Foreign Minister Sergei Lavrov speaking at a press conference at NATO’s headquarters in Brussels on Thursday.
BRUSSELS — Officials clashed at a NATO-Russia meeting over a missile defense shield in Europe on Thursday, with Foreign Minister Sergei Lavrov reiterating a Kremlin threat to deploy missiles in Kaliningrad after NATO’s chief accused Russia of wasting money.
Lavrov said Russia’s position on the issue hadn’t changed and reminded NATO officials of President Dmitry Medvedev’s warning last month that Russia was ready to point missiles in Kaliningrad and other parts of the country at the U.S.-led shield unless Russian concerns were met.
Lavrov complained that NATO was not yet ready for cooperation that would answer concerns that the shield might pose a security threat to Russia and asked NATO member states not to underestimate Russia.
“We would like our intellectual abilities and our military expertise, which also exists, to be treated with respect when we are called for cooperation,” Lavrov said, speaking in Russian at a brief news conference after the two-day meeting in Brussels.
NATO Secretary-General Anders Fogh Rasmussen said Wednesday that Russia’s missile deployment plan was “a waste of valuable money” against “an artificial enemy.”
On Thursday, Fogh Rasmussen rejected Russian criticism that NATO was ignoring its concerns and added that the defense alliance did not “consider Russia as an enemy.” He expressed hope that the missile defense shield flap could be resolved by a NATO summit that Russia has been invited to attend in Chicago in May.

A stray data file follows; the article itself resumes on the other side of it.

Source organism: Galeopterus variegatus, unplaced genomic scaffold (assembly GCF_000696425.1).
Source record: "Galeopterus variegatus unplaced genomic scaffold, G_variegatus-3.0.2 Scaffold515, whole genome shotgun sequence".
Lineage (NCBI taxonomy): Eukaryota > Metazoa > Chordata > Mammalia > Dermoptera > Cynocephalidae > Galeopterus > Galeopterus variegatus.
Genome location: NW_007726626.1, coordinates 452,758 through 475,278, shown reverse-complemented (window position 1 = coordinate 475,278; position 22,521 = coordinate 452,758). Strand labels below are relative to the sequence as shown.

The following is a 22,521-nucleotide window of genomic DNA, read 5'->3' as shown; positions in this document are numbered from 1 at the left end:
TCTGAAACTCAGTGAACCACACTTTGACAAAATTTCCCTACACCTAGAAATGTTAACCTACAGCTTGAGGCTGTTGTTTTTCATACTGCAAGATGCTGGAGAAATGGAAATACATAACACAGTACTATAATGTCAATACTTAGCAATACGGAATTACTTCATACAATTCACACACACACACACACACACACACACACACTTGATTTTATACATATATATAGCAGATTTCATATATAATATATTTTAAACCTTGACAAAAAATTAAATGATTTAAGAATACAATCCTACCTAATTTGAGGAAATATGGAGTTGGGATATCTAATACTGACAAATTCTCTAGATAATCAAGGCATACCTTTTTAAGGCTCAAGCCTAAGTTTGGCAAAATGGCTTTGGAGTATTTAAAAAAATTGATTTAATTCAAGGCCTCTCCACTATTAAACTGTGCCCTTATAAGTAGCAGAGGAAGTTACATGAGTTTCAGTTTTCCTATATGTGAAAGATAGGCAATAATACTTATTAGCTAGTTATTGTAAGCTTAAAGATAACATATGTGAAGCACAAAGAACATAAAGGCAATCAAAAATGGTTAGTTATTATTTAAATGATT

Considering Russia’s tough position and the scant progress achieved over the past year, the deadlock could well continue after the summit.
Thursday’s meeting was preceded by “unprecedentedly harsh rhetoric from Russia,” a NATO diplomatic source told The Moscow Times on condition of anonymity, citing a lack of authorization to comment on the issue. “And everyone sees here that Medvedev’s remarks can’t assist the progress in the conflict’s resolution.”
As an example illustrating Russia’s concerns, Lavrov mentioned that the defense missile plan includes a U.S.-Turkey agreement to set up a “powerful radar” on Turkish territory against the perceived threat of a missile attack from Iran. “A similar radar is already located there. The new radar will double up with the existing one and will also cover a great part of the Russia territory,” Lavrov told reporters.
The NATO source replied: “But Russia has radars that cover Europe, so why can’t other radars cover Russia?”
Russia’s NATO envoy, Dmitry Rogozin, linked Kremlin support for NATO’s Afghanistan campaign to a resolution on missile defense. “Mr. Lavrov said that for us, cooperation is a complex of all the projects,” Rogozin told reporters, Reuters reported. “You can’t say to us: ‘No on the anti-missile shield, but yes for the other projects.’”